I could read his prose on salary, but not Jane’s. Jane is entirely impossible. It seems a great pity that they allowed her to die a natural death…. Every time I read ‘Pride and Prejudice’ I want to dig her up and beat her over the skull with her own shin-bone.” –Mark Twain
I did a couple of miles of hiking on Saturday. The ground wasn’t even good and frozen which meant my boots got muddy. The photo is of Cedar Creek. What little snow we had last week had melted by Saturday. It was nice hiking weather, around freezing, but it was warm enough that I mostly went without gloves. It's a funny winter we're having up here.
Last night I went to sleep to the sound of sleet and freezing rain blowing against the windows. This morning, I had one heck of a job getting the doors open and the windows cleared on my truck. Although I have a two car garage, it wasn’t designed for trucks and I’d have to put in the mirrors to get it into the garage and trying to back it without side mirrors (and with only an inch to spare, means that I have to scrape and chip away at ice. It’s suppose to snow a lot this week which is good as I’m heading north Friday and Saturday to ski.
Today is Martin Luther King’s birthday. In honor of him, I’ll direct you back to my book review of Parting the Waters: America in the King Years, 1954-1963. One of my goals for this year is to read the other two books in this major trilogy by Taylor Branch on the life of King. I have a few other posts I’m working on—a few memories of the past, a review of the movie Earth, and for tomorrow, a post about starting the “down hill run.”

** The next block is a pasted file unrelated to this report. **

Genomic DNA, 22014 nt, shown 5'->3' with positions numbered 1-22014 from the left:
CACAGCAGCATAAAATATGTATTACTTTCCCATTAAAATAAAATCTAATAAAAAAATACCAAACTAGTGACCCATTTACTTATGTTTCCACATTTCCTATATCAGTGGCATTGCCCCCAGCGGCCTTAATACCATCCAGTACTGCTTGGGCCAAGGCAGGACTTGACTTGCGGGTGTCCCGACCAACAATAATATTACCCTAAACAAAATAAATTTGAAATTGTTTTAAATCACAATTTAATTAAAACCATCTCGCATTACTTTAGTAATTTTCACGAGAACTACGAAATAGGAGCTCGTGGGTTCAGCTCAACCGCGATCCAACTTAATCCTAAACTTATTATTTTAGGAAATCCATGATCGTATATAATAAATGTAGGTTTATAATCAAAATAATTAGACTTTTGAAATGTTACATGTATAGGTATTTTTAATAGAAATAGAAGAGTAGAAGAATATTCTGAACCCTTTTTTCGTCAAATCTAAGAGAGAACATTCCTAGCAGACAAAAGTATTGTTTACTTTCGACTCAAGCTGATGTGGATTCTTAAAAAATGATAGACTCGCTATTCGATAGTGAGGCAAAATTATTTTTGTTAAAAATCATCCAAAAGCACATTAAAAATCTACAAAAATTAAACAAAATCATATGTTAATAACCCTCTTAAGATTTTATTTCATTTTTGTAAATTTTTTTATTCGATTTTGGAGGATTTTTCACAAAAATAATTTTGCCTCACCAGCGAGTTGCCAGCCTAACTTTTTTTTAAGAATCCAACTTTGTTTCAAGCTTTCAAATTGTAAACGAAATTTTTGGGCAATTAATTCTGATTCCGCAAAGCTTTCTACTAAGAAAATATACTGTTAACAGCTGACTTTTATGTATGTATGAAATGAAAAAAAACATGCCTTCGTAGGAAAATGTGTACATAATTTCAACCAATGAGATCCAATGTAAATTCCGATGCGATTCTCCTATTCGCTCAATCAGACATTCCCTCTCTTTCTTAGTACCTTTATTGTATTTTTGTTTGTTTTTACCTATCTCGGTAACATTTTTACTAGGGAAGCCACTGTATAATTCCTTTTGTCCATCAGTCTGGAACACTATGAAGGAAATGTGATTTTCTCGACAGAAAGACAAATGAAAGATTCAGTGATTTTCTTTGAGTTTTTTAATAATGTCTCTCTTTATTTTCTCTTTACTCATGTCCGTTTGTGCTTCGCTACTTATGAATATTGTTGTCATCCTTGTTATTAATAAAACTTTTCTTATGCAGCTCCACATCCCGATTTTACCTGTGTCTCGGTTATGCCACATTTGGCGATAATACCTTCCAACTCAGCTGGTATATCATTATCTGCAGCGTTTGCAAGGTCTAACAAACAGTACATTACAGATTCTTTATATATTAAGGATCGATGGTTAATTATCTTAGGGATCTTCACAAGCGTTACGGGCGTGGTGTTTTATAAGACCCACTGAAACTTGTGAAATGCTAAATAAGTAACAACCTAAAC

Friday, January 12, 2007
Girl: “Grandma, I wanted to call and tell you that I’m doing something really exciting tonight.”
Me (thinking), “If she’s telling Grandma, this can’t be too exciting,”
Grandma: (conjecture something up here since I have no idea what she said)
Girl: I’m going with (insert name) and (insert name) to (insert city) tonight. We’re going to protest sending more troops over to Iraq.
Me (thinking): “You’re calling your grandma to tell her you’re going to a protest? Who’s your grandma, ‘Mother Jones’?”
Grandma: (you’ll have to conjecture something else up here)
Girl: “This is so exciting and important and I thought you’d want to know.”
Me (thinking): “My family about disowned me when they saw me on TV, directing the picketing at the North Carolina Republican Convention where James Watt (who makes Georgie Boy almost look like an environmentalist) was giving the keynote address. I’m pretty sure this girl wasn’t born then! Gee, I am an Old Fart.
Ever since Bone told us about his new girlfriend Nan, I’ve been noticing how many other folks are also involved with her. This girl gets around! This is my Nan, clad in leather, getting a recharge. In an attempt to act younger than my age, I’ll let you into some of the secrets Nan and I share:
Audiobooks: David Maranis, They Marched into Sunlight: War and Peace in Vietnam and America, October 1967. I also still have Moby Dick and In the Heart of the Sea loaded, but have already listened to them (parts of them more than once)
Music: Bob Dylan, "Blood on the Tracks"
"The Best of Leonard Cohen"
Eric Clapton: "The Cream of Clapton"
Cowboy Junkies, "The Trinity Session"
Pink Floyd, "Wishing You Were Here"
Steely Dan, "Aja"
The Very Best of Sheryl Crow
(I need to update these, but since I seldom listen to music on Nan, it don’t matter)